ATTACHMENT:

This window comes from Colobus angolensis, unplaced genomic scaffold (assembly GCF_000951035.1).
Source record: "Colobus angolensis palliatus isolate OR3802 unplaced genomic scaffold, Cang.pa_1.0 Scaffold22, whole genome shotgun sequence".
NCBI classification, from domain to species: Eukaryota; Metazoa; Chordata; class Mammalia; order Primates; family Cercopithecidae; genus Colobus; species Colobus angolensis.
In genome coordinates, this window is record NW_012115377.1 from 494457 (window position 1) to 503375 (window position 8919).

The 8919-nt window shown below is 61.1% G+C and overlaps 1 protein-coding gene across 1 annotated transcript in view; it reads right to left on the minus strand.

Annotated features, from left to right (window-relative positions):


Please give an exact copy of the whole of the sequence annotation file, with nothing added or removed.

This window comes from Colobus angolensis, unplaced genomic scaffold (assembly GCF_000951035.1).
Source record: "Colobus angolensis palliatus isolate OR3802 unplaced genomic scaffold, Cang.pa_1.0 Scaffold22, whole genome shotgun sequence".
NCBI classification, from domain to species: Eukaryota; Metazoa; Chordata; class Mammalia; order Primates; family Cercopithecidae; genus Colobus; species Colobus angolensis.
In genome coordinates, this window is record NW_012115377.1 from 494457 (window position 1) to 503375 (window position 8919).

The 8919-nt window shown below is 61.1% G+C and overlaps 1 protein-coding gene across 1 annotated transcript in view; it reads right to left on the minus strand.

Annotated features, from left to right (window-relative positions):